Saturday, April 28, 2012

Lozan Sha

Sometimes an idea for a painting evolves, other times it starts out clearly conceived and the challenge is in the execution.  I've been working on one of the latter.  One of our interviewees in the Jewish Identity and Legacy project shared a number of stories with us from her childhood.  One of her stories featured the old Lyndale shul and went like this…

We went to the old shul on Lyndale, the Lyndale shul.  That was a beautiful building, it was just gorgeous, it really was the prettiest one ever built in this whole state.  It had the columns. When you walked in there you felt you were in a shul, you were in a house of worship.  You weren’t just in a fancy place where this one had candy and this one was serving…No you went to a shul.  And of course the women sat upstairs.  I sat upstairs with my mother.  And I don’t know how anybody would pray there because everybody was talking to somebody else, kissing all the kids and talking to someone else.

And if it got late, they’d go to shul and they’d have services, a week before the holidays they’d have a late service until 11 o’clock at night. It was always later with the orthodox shuls because they had more to say.  It always took more than it said so in the book.  They had more to read, they had more to say, then they would stop and they would talk to somebody here and they’d talk to somebody there and they’d stand there with a big gavel and say, “Lozan shah”. You know people would talk so they would say “Lozan shah”.  Well so that’s what they did so we didn’t get home until late.  The kids, a lot of us, I was a kid then, my mother would give me her coat and I’d cover up and lay down on the empty seats around there and sleep until they were through.  My father would carry me home.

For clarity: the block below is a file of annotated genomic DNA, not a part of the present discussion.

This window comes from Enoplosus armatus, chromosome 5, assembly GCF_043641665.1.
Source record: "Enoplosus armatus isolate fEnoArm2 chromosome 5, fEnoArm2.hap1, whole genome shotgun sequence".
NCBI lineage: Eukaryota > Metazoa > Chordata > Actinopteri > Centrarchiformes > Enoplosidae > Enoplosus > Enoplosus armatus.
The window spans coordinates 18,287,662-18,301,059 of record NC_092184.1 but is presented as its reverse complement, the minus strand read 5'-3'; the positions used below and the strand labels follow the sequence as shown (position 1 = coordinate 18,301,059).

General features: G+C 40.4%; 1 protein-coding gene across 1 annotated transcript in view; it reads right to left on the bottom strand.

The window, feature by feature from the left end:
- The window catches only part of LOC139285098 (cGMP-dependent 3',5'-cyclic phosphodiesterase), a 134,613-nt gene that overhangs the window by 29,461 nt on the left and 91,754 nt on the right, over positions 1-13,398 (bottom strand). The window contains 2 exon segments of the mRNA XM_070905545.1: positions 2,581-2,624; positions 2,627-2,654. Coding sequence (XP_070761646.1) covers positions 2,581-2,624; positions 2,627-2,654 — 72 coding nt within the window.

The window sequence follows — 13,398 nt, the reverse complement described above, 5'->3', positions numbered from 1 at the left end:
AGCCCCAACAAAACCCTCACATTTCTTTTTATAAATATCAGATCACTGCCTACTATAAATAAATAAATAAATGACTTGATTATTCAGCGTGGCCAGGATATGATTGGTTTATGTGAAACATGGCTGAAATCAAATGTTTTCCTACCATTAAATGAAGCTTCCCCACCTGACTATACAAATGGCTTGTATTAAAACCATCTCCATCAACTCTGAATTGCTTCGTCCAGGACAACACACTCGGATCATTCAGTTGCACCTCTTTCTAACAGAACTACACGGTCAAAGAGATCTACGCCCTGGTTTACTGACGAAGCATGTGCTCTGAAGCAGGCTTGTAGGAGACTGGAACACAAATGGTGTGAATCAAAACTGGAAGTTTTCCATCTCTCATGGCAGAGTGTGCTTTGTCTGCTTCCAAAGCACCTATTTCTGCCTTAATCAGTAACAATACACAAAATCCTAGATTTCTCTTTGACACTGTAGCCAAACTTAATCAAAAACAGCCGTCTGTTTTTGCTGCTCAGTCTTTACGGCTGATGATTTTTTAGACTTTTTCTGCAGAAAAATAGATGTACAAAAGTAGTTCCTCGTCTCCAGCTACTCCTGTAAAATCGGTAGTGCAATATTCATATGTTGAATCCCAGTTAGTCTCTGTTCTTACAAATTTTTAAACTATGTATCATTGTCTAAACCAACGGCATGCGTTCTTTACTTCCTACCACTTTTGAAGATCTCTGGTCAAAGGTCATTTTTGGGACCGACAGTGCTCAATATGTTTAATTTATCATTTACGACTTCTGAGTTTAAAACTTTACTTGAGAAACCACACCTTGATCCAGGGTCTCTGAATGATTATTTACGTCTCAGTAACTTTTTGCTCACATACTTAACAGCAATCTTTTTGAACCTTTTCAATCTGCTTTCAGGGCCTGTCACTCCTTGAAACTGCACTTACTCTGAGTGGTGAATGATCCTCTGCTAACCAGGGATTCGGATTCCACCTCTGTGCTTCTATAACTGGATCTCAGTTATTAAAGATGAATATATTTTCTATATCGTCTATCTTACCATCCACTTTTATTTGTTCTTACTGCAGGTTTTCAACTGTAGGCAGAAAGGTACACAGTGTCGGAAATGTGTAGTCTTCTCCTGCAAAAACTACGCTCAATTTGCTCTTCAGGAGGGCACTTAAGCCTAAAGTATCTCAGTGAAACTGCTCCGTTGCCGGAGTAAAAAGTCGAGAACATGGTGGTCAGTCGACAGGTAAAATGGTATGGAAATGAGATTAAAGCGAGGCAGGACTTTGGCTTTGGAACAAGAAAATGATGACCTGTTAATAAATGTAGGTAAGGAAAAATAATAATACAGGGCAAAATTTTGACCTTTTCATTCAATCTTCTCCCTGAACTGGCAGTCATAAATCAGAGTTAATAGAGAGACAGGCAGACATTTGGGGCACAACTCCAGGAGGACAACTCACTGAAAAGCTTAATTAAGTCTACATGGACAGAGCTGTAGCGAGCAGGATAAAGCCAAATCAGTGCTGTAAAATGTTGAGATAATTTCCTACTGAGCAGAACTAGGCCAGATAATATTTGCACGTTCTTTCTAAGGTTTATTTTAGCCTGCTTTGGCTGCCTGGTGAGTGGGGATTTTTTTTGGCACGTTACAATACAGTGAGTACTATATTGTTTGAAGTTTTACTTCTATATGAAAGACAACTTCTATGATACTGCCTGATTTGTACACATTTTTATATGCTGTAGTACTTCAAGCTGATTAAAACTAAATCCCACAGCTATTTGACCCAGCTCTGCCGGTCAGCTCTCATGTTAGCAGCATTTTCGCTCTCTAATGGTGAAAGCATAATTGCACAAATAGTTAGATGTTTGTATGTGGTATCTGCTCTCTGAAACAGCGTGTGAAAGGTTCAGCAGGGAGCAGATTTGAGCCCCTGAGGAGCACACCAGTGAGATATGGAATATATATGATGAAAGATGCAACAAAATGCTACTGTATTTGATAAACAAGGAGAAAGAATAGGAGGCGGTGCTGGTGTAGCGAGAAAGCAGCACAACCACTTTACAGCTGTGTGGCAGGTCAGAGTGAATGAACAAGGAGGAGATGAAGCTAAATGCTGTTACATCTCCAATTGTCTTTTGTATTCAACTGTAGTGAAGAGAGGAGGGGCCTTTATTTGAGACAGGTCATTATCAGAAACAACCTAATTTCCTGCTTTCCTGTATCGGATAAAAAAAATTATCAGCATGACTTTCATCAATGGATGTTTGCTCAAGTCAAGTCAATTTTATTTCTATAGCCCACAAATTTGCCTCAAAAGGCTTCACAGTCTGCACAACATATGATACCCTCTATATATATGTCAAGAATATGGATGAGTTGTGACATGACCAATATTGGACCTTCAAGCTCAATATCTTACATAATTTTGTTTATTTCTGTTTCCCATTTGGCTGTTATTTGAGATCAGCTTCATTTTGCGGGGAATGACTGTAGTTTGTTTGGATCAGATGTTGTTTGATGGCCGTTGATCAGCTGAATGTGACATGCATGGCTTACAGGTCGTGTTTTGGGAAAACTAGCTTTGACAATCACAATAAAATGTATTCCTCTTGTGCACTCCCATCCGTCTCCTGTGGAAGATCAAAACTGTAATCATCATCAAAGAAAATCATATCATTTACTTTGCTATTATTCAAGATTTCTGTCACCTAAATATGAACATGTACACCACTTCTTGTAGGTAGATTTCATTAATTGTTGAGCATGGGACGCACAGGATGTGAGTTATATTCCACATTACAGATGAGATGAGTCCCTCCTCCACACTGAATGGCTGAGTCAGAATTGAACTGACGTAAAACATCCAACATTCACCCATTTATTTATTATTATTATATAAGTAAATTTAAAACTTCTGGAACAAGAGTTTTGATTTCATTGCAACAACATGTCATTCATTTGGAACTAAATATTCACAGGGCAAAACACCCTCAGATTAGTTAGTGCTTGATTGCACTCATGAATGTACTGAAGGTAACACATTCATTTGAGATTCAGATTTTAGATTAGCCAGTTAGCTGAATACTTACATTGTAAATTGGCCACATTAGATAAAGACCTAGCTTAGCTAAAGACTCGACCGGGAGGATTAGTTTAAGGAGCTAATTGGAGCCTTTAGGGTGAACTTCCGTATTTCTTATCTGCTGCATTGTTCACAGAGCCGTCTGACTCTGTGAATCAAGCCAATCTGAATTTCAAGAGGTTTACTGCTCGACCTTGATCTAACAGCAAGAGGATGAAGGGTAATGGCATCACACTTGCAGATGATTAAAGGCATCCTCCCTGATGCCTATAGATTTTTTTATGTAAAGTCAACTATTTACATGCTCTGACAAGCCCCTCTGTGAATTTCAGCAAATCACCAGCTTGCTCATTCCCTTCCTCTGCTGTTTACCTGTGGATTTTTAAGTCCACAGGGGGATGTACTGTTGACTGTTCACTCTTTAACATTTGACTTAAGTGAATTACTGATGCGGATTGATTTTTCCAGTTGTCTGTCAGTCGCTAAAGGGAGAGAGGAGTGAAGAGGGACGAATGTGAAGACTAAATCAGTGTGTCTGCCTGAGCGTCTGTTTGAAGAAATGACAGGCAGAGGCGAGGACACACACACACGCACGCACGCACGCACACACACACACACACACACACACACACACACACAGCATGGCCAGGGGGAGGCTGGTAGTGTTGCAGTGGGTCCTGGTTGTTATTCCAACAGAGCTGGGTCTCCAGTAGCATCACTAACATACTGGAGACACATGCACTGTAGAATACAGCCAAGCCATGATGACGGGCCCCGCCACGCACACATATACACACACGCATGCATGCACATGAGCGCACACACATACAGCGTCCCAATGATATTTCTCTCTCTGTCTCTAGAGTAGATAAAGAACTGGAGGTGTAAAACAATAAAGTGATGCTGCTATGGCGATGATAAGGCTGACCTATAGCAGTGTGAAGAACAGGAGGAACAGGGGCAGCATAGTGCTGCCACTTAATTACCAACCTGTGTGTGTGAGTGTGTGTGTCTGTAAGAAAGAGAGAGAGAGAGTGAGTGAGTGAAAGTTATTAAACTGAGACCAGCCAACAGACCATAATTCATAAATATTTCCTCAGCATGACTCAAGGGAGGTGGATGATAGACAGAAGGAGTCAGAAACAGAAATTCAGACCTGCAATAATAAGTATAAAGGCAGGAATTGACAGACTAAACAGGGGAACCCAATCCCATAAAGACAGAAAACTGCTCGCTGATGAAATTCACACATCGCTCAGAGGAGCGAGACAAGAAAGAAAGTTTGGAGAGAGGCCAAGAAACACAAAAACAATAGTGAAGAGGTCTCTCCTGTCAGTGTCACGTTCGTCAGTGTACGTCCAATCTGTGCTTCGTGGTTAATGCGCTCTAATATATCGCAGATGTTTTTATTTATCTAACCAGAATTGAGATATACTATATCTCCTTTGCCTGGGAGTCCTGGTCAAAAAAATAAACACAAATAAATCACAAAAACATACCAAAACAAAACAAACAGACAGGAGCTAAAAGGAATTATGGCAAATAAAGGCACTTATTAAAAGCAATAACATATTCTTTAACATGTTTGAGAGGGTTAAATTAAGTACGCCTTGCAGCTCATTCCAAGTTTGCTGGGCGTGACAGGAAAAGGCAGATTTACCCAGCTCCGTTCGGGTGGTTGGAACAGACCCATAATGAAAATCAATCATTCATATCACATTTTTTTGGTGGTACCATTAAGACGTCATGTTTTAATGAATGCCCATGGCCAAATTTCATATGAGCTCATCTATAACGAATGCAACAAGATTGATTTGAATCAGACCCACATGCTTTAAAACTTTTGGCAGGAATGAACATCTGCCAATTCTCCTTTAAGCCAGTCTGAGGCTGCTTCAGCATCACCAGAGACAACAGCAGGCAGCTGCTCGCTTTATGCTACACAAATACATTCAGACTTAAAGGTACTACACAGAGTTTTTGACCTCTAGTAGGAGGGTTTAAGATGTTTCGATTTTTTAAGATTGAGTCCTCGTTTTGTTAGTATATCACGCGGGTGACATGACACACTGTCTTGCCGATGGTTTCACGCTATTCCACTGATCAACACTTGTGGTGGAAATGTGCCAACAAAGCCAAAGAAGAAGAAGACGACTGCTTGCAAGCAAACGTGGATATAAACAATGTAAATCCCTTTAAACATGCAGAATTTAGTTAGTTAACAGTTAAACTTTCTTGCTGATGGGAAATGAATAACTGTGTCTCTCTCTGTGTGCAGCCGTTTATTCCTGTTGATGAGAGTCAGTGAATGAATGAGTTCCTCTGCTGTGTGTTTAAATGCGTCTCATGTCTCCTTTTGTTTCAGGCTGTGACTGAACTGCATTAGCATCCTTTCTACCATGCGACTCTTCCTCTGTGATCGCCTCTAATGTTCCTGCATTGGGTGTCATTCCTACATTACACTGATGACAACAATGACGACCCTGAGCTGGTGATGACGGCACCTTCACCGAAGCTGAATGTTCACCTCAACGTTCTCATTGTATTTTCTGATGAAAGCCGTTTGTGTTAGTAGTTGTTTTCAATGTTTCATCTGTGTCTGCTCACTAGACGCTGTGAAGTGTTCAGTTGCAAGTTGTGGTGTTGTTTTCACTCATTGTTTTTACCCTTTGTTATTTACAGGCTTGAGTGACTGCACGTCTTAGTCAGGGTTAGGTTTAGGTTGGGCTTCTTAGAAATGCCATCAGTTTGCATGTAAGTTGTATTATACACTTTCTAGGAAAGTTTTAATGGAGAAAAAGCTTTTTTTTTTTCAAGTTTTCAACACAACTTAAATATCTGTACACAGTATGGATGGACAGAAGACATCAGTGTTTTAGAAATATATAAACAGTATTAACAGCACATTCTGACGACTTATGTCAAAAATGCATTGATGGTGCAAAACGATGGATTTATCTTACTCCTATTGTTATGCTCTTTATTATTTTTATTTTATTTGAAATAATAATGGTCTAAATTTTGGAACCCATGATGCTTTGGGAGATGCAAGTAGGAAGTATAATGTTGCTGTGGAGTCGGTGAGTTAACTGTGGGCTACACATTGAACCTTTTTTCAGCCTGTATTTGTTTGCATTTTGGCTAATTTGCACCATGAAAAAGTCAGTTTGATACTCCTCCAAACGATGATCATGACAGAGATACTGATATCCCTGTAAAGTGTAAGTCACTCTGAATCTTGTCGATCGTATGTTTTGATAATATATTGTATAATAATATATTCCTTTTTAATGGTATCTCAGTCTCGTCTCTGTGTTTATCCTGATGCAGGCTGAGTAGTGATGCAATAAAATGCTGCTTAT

I searched for a picture of the old Lyndale shul and was unable to find any of its interior.  I have been in an Orthodox synagogue on very few occasions and it represented a somewhat foreign world to me.  In fact I realized that most of my experiences were literally foreign and occurred overseas.  On my last night in Vilnius we went to the one remaining synagogue for Shabbat services and sat in the balcony.  I remembered I had some photos of the synagogue from before the service and used that for reference. It fit the description she offered as it had soaring columns.  

In the Vilnius synagogue I remembered feeling rather detached from what was going on below as the women were not active participants.  When I painted this image I thought about the women's balcony as a unique world, separate from that of the men.  I wanted it to be defined while the world of the men was blurred and indistinct.  I pictured it from a child's perspective, being lulled to sleep by the voices and with her mother's hand resting on her creating a sense of safety and security.